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Organic eggs are so expensive because the chickens eat fancy imported food

organic eggs

There are lots of reasons to pony up a few extra dollars for organic eggs -- they have those rich, deep yellow yolks, for instance, and you get the satisfaction of knowing the chickens who laid them lived better lives than the chickens who laid the sad non-organic eggs. But man, they are spendy.

One reason, Dan Charles reports at NPR, that organic eggs are expensive is that the chickens eat fancy imported food. American farmers aren't growing enough organic feed to feed the chickens that produce organic eggs:

Most chickens eat feed made from ground-up corn and soybeans, but America's farmers are not growing enough organic corn and soybeans — especially soybeans — to feed the country's organic animals. ...

Read more: Food, Living


How big meat recalls hurt small cattle ranches

West Marin cattle
Terrie Schweitzer

Whenever there’s a giant meat recall, the first and often only reaction is disgust. It’s entirely justified self-interest: People want to be sure that their ground chuck hasn’t ever shared a vat with pathogens. But these recalls also have an effect on the other end of the food chain, which we rarely consider.

After “diseased and unsound animals” were killed without a full inspection, the USDA closed the Rancho Feeding slaughterhouse in Petaluma, Calif.  While the numbers sound huge -- 9 million pounds were recalled -- the reality is fairly small scale. As Grist commenter Rachel pointed out, 9 millions pounds translates to killing fewer than 10 cows an hour over a year. Large operations slaughter hundreds an hour.

Rancho won’t reopen; at least not in its current form. The abattoir lost its right of inspection, meaning it will have to start from scratch, rebuilding and replacing equipment to bring the facility up to modern standards.

Meanwhile, the ranchers that rely on the plant are struggling to survive. Having a local slaughterhouse is vital to maintaining local agriculture. Much of the land around Petaluma is ideally suited for raising seasonal, grass-fed cattle. But without a means to kill those cattle, those ranches won’t be viable. The next nearest slaughterhouse is a three to four hour drive away. As my colleague Heather Smith has pointed out, if omnivores want to eat local, we have to kill local.


Someone found the world’s oldest cheese, and it’s from 1615 B.C.

Not THIS someone, mind you.
Not THIS someone, mind you.

Everyone knows mummies were buried with their bling. But it turns out that bling was raclette, gouda, and pecorino, littered across their necks and chests as if making one last attempt to stuff some tasty goodness down before venturing into the afterlife.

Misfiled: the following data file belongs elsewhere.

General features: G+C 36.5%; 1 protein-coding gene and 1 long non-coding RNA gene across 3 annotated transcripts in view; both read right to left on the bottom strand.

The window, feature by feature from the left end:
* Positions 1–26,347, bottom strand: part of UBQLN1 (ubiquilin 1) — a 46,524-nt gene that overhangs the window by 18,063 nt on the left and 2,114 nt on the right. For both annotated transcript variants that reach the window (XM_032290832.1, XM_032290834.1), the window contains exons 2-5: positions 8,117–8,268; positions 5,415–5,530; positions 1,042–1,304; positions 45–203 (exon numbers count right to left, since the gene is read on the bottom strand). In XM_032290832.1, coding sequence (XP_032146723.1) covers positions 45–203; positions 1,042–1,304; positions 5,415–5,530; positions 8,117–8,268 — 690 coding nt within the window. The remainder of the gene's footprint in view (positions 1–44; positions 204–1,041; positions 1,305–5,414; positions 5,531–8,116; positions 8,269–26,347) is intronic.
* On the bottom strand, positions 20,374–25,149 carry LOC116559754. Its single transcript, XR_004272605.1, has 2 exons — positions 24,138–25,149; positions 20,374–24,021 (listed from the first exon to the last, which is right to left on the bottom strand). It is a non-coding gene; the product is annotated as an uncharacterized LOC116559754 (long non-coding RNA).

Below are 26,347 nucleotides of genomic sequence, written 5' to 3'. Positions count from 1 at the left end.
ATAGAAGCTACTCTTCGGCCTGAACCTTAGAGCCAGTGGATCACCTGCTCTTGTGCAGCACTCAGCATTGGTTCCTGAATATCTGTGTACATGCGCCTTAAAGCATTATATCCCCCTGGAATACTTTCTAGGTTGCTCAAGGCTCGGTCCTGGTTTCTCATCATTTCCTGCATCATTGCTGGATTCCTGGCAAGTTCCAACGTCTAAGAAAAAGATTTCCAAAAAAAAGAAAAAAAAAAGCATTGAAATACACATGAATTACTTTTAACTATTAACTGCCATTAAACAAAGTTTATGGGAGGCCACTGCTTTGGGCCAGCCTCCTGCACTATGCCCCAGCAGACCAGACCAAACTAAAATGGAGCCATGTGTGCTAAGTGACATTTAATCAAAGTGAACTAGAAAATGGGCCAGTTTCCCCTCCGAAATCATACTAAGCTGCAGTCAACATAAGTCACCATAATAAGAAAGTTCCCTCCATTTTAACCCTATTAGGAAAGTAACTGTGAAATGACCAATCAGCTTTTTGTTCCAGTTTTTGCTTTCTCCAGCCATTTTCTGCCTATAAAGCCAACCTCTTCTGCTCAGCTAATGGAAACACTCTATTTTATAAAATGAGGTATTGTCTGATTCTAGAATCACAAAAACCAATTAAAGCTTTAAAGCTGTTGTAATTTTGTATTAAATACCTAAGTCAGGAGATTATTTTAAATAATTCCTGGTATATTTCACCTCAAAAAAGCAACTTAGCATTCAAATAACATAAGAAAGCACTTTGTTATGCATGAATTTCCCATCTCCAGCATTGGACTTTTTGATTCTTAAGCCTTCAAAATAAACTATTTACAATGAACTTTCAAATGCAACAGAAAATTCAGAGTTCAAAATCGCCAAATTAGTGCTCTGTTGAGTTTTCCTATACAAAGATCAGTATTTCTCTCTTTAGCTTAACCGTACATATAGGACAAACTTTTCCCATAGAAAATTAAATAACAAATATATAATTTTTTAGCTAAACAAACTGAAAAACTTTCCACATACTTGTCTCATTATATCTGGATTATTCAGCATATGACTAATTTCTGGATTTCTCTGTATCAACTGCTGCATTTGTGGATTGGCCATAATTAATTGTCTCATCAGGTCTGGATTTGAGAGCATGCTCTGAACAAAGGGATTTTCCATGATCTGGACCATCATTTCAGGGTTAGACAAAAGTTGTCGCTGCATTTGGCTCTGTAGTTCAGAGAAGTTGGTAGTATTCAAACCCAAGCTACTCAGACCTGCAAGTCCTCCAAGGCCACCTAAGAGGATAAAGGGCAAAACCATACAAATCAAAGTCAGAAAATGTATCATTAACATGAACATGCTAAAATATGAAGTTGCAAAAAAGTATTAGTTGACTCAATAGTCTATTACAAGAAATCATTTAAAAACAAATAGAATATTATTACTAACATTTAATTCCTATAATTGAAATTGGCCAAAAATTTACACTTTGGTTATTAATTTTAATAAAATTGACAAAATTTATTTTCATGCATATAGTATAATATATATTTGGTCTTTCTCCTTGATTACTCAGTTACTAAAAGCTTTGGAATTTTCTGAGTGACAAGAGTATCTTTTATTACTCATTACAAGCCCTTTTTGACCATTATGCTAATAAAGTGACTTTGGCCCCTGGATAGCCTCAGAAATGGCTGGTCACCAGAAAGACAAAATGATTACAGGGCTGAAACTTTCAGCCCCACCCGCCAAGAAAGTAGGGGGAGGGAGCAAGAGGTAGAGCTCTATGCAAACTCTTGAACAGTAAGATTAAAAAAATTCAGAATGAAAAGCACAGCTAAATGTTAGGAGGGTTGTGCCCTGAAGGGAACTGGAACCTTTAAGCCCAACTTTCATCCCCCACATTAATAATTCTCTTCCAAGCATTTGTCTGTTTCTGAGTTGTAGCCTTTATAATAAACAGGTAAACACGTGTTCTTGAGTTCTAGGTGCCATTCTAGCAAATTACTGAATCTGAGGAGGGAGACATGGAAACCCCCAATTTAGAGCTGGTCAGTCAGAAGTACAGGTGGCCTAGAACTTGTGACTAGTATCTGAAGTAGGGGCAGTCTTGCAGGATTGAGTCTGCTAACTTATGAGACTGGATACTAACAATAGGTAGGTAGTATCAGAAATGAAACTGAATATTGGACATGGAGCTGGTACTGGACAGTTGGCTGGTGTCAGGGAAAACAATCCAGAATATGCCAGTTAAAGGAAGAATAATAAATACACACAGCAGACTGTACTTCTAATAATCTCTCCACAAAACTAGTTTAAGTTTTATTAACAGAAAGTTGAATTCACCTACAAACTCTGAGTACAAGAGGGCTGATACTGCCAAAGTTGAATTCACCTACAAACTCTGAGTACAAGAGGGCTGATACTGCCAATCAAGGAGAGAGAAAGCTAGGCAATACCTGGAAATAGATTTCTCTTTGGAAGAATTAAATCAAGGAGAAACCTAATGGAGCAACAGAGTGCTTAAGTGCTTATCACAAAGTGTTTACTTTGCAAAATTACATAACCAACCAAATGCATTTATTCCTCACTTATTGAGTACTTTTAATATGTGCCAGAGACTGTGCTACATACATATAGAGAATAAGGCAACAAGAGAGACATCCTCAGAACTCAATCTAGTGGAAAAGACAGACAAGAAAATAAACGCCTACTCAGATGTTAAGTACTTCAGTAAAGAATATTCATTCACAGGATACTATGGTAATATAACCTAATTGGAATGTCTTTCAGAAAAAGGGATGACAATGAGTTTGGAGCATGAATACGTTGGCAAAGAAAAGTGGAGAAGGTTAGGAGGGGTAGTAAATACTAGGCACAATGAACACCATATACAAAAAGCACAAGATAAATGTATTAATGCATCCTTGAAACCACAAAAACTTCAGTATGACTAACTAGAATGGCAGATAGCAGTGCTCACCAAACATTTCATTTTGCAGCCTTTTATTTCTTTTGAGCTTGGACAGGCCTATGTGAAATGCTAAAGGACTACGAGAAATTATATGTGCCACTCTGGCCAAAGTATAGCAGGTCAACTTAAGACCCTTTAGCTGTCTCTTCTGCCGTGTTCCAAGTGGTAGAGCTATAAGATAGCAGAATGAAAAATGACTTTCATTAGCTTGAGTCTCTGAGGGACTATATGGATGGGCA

That’s right: Researchers found the oldest cheese ever. It's even older than the crumbs under my bed -- this cheese has been preserved since about 1615 B.C. The cemetery where they discovered it is in a dry, salty desert in northwest China, where conditions basically freeze-dried the little snacks. Interestingly enough, the cheese is low-lactose:

The analysis also showed the mummies' cheese was made by combining milk with a "starter," a mix of bacteria and yeast. This technique is still used today to make kefir, a sour, slightly effervescent dairy beverage, and kefir cheese, similar to cottage cheese.

Read more: Food


Feds will help honeybees find food

A bee on pastureland

The U.S. government estimates that honeybees provide $15 billion worth of pollination services to America's farms every year. So it's throwing $3 million at them in the Midwest, announcing a new effort to help farmers and ranchers grow plants that furnish bees with healthier diets.

The U.S. Department of Agriculture says it will use the funds "to promote conservation practices that will provide honey bees with nutritious pollen and nectar while providing benefits to the environment." The pollen and nectar will come from such sources as cover crops and high-quality pastures.

It's another little step by the government to boost hives' chances of survival. Forcing bees to subsist on the pollen and nectar of crops alone can leave them sickly.

"It's a win for the livestock guys, and it's a win for the managed honeybee population," USDA official Jason Weller told Al Jazeera. "And it's a win then for orchardists and other specialty crop producers across the nation because then you're going to have a healthier, more robust bee population that then goes out and helps pollinate important crops."

Read more: Food, Politics


EPA’s new pesticide rules: Will they make a difference?


A few days ago, the EPA proposed new rules to protect farmworkers from  pesticides. It's about time. The standards were last updated in 1992, and there's been a lot of research on the effects of pesticides on human health in the 22 years since.

Among the proposed changes: Workers would need to be at least 16 years old in order to handle pesticides, except in some situations involving small family farms. Farms would be obligated to hold mandatory safety trainings every year, instead of every five years, to cover things like how to handle pesticides, how to clean gear and clothing and yourself after handling them, how to know when it’s safe to return to a field that has been treated, and what legal protections are available to farmworkers.